In one novel aspect, the property of interlaced pilot patterns is leveraged to estimate second-order statistics of dominant interfering sources, which facilitates receiver implementation and improves receiver performance. In one embodiment, a mobile station receives a composite radio signal composed of a first radio signal and a plurality of interfering radio signals. The first radio signal is transmitted by its serving base station using a first pilot pattern. The plurality of radio signals are transmitted by a plurality of interfering base stations using a plurality of corresponding pilot patterns. The first pilot pattern and the plurality of pilot patterns are predefined and interlaced. The mobile station estimates a first channel response of the serving BS based on the first pilot pattern. The mobile station also estimates a plurality of channel responses of the plurality of the interfering BSs based on the plurality of corresponding pilot patterns. By using different pilot patterns to estimate different channel responses from different base stations, the overall performance of channel estimation is improved. In order to achieve optimal receiver performance, the mobile station estimates second-order statistics of remaining interfering sources based on the interlaced pilot patterns if tone nullification is also applied on the transmitter side.
  • [0011]
    Other embodiments and advantages are described in the detailed description below. This summary does not purport to define the invention. The invention is defined by the claims.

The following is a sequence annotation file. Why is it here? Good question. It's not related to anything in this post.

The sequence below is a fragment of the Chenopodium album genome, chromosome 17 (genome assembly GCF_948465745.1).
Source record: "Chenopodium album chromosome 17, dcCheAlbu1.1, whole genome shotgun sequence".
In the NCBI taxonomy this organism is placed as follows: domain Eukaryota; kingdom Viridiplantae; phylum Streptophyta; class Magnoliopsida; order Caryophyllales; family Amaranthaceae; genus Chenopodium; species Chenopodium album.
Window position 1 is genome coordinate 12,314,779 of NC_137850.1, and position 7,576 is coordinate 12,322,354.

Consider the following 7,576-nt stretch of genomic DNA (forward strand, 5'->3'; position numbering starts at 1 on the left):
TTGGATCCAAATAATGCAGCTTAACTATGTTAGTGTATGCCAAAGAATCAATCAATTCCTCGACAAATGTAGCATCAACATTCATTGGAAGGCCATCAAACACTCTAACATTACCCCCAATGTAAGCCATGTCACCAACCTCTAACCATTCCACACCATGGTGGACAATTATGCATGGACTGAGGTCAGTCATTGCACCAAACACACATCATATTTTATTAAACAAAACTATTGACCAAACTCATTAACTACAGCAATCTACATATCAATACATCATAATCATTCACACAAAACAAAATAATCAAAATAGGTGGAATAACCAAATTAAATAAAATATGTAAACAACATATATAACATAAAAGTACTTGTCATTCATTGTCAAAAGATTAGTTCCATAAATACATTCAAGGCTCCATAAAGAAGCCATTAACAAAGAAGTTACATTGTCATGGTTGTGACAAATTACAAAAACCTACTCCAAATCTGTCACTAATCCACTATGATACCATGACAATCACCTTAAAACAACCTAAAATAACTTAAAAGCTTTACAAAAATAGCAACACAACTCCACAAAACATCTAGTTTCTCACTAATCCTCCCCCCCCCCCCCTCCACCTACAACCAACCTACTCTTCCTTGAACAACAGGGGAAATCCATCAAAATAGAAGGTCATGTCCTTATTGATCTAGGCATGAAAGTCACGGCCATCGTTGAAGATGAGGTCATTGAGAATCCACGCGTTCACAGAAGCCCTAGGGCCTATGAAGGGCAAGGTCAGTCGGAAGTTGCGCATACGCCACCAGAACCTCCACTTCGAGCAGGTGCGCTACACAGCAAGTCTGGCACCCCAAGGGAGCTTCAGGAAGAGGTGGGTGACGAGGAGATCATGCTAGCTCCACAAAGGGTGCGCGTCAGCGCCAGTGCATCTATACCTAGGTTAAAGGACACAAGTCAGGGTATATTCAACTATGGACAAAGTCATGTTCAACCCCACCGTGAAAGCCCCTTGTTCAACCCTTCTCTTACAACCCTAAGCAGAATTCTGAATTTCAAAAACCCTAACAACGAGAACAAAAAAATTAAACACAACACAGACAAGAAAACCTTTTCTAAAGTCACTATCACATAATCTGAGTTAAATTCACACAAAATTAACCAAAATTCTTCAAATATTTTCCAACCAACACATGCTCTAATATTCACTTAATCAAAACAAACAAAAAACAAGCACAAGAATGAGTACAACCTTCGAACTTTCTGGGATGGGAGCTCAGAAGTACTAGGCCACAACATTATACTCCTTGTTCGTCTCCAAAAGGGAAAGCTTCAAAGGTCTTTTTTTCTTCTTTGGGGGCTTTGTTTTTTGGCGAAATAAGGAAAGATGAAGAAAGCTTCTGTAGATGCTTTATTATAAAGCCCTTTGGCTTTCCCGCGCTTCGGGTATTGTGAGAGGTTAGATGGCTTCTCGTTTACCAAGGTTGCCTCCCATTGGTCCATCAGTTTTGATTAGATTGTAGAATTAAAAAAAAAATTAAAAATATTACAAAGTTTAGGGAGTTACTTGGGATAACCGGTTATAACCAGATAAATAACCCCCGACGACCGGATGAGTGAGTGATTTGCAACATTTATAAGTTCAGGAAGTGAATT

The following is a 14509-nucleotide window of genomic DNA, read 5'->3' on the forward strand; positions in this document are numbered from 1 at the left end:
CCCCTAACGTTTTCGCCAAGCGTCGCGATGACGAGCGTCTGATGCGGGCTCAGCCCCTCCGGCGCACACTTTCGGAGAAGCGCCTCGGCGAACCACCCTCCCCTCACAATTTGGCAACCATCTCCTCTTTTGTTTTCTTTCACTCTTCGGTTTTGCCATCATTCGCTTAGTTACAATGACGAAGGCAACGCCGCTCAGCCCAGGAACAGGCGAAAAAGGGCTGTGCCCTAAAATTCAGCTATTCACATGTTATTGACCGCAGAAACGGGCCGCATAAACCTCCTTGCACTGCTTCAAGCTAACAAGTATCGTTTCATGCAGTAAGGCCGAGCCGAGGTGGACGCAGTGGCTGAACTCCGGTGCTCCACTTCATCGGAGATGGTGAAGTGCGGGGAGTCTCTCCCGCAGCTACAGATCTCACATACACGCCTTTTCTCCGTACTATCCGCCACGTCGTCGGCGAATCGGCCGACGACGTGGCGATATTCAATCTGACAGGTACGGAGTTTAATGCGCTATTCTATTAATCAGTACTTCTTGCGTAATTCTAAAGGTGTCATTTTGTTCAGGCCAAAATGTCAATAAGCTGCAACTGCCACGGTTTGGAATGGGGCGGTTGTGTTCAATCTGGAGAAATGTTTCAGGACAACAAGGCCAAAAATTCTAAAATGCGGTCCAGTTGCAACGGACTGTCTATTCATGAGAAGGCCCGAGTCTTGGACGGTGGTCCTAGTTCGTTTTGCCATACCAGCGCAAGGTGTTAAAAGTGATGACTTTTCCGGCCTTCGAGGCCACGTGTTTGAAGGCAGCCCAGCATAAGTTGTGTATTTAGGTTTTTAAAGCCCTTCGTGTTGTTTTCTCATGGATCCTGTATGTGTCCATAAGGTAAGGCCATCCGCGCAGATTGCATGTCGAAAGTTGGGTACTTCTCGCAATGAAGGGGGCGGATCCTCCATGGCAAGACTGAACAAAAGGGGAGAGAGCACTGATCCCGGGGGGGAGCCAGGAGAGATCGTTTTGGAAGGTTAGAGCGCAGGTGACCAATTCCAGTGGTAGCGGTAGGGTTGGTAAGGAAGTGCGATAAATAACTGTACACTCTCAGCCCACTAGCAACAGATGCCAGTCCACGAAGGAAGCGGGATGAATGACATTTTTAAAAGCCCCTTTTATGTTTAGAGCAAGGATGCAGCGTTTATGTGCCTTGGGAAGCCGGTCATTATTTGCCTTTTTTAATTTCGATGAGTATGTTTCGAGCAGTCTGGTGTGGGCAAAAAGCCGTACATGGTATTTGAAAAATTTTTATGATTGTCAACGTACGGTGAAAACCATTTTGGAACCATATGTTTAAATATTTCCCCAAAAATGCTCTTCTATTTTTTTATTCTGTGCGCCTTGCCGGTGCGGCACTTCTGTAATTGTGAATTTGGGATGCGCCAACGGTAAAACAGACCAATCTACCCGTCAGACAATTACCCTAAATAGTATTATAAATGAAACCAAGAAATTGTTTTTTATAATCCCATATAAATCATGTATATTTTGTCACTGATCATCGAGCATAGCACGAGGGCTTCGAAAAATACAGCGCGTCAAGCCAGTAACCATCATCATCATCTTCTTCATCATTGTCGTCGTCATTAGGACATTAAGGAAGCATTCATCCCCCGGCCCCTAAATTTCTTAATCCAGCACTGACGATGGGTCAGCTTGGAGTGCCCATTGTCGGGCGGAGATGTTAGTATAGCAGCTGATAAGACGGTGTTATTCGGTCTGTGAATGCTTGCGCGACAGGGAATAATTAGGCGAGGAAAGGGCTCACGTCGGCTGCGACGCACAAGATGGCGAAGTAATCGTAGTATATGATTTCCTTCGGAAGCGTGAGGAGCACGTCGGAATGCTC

• BRIEF DESCRIPTION OF THE DRAWINGS
  • [0012]
    The accompanying drawings, where like numerals indicate like components, illustrate embodiments of the invention.
  • [0013]
    FIG. 1 illustrates a broadcast channel (BCH) in a wireless OFDMA system in accordance with one novel aspect.
  • [0014]
    FIG. 2 is a flow chart of a method of broadcasting system information in accordance with one novel aspect.
  • [0015]
    FIG. 3 illustrates one example of interlaced pilot pattern in broadcasting system information.
  • [0016]
    FIG. 4 illustrates one example of null-tone based interlaced pilot pattern in broadcasting system information.
  • [0017]
    FIG. 5 illustrates one example of pilot power boosting in broadcasting system information.
  • [0018]
    FIG. 6 illustrates different examples of 2D repetition in broadcasting system information.
  • [0019]
    FIG. 7 illustrates a wireless OFDMA system in accordance with one novel aspect.
  • [0020]
    FIG. 8 illustrates a simplified block diagram of a receiver with interlaced pilot pattern exploitation for channel estimation and compensation.
  • [0021]
    FIG. 9 is a flow chart of a method of channel estimation and compensation in accordance with a novel aspect.
  • DETAILED DESCRIPTION
  • [0022]
    Reference will now be made in detail to some embodiments of the invention, examples of which are illustrated in the accompanying drawings.
  • [0023]
    FIG. 1 illustrates a broadcast channel (BCH) in a wireless OFDMA system 10 in accordance with one novel aspect. Wireless OFDMA system 10 comprises a mobile station MS11, a serving base station BS12, and two interfering base stations BS21 and BS22. MS11 comprises a storage device 14, a processor 15, a first transmitter and receiver 16 coupled to a first antenna 18, and a second transmitter and receiver 17 coupled to a second antenna 19. Similarly, BS12 comprises a storage device 24, a processor 25, a first transmitter and receiver 26 coupled to a first antenna 28, and a second transmitter and receiver 27 coupled to a second antenna 29. In wireless OFDMA system 10, each base station BS12, BS21 and BS22 broadcasts a set of essential system information such as cell identification information, network entry/reentry information, sleep mode operation parameters, and other broadcasting announcement to all mobile stations located in wireless OFDMA system 10. The set of system information are conveyed by a common broadcast channel (BCH), also referred as superframe header (SFH) in the IEEE 802.16m specification.